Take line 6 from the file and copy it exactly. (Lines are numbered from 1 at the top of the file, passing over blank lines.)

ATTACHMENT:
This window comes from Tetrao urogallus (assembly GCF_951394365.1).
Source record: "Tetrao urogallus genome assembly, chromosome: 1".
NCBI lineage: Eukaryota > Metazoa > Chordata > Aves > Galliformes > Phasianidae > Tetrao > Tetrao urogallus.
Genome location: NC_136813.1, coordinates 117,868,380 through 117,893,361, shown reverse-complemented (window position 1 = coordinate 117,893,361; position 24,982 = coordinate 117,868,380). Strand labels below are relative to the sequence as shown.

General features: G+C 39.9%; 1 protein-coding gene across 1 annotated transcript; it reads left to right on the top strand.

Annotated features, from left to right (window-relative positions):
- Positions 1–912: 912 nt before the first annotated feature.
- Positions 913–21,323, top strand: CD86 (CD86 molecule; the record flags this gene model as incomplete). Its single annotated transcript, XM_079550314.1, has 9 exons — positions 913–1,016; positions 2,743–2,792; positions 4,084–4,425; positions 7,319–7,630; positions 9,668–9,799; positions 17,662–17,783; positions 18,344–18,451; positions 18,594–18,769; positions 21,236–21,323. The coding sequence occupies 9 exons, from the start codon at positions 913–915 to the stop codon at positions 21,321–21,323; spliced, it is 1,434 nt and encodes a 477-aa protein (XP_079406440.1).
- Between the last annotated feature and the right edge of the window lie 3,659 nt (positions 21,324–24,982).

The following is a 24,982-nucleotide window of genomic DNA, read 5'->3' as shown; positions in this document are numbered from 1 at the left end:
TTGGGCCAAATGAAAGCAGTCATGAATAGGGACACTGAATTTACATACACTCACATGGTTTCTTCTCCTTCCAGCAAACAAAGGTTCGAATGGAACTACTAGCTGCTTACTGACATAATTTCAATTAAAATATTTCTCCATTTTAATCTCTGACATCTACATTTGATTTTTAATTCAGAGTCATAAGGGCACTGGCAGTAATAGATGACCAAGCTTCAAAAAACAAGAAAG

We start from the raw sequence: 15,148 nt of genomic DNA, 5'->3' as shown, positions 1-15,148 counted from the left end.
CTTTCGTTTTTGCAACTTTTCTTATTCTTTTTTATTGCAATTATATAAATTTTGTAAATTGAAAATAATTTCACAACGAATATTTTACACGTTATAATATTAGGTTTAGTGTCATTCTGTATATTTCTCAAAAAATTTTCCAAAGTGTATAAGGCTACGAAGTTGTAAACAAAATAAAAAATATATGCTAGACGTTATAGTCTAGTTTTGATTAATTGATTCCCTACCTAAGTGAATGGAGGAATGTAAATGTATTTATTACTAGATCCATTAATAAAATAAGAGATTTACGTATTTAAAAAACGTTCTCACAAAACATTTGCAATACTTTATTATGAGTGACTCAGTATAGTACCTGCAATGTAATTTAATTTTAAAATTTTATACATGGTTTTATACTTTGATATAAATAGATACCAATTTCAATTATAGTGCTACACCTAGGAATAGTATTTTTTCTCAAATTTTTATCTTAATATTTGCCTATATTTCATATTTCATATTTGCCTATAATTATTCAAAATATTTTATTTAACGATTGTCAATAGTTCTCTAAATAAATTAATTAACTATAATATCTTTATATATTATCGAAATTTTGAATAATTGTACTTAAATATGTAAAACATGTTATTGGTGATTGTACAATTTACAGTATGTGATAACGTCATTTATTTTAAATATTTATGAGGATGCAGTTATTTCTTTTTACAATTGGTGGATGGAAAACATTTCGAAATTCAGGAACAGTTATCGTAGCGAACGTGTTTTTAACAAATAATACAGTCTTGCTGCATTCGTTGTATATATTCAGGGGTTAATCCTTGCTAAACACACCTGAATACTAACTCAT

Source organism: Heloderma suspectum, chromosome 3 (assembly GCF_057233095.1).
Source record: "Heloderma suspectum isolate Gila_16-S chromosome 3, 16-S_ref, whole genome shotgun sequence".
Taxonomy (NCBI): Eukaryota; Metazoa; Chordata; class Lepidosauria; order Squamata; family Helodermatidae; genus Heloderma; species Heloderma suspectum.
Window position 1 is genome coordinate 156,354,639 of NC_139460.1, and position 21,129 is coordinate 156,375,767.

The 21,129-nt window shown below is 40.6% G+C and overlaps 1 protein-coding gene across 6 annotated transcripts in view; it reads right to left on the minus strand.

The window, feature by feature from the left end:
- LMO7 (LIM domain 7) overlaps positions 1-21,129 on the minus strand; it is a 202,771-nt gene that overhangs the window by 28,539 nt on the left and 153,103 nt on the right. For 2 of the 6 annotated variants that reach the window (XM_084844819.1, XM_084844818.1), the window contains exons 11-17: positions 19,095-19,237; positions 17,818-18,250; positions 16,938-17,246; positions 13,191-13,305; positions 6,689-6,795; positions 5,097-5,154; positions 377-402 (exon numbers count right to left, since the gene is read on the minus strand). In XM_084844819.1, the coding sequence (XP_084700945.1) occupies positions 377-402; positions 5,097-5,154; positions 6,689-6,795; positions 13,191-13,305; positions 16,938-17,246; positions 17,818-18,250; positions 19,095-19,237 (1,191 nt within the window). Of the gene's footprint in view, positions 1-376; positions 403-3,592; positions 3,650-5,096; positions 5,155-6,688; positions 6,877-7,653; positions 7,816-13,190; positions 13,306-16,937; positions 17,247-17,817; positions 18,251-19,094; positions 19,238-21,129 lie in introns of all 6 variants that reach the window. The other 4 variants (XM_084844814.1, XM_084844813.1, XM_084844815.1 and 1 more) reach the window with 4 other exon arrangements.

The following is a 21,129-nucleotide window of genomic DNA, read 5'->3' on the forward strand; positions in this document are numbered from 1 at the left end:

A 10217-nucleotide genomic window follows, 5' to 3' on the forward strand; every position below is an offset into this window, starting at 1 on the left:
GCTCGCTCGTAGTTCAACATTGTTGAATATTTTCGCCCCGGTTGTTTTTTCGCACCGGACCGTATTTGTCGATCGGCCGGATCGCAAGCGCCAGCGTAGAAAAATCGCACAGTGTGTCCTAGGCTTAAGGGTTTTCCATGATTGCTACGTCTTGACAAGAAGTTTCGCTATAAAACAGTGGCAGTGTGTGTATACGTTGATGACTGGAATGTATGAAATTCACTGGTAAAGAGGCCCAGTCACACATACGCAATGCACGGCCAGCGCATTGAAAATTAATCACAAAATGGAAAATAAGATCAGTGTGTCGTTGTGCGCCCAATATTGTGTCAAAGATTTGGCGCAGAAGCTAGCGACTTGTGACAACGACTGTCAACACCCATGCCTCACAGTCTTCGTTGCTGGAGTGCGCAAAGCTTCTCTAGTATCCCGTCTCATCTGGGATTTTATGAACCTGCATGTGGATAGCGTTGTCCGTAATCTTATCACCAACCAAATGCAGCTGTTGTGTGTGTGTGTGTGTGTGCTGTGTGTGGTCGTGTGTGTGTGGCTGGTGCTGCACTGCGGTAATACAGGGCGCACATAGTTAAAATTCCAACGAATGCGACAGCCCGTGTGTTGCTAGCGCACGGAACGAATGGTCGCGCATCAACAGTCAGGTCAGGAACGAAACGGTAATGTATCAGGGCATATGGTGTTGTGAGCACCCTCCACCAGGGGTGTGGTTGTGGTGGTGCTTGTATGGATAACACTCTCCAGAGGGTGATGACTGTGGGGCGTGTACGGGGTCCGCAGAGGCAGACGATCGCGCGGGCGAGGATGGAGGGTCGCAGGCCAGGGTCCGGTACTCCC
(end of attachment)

Annotated features, from left to right (window-relative positions):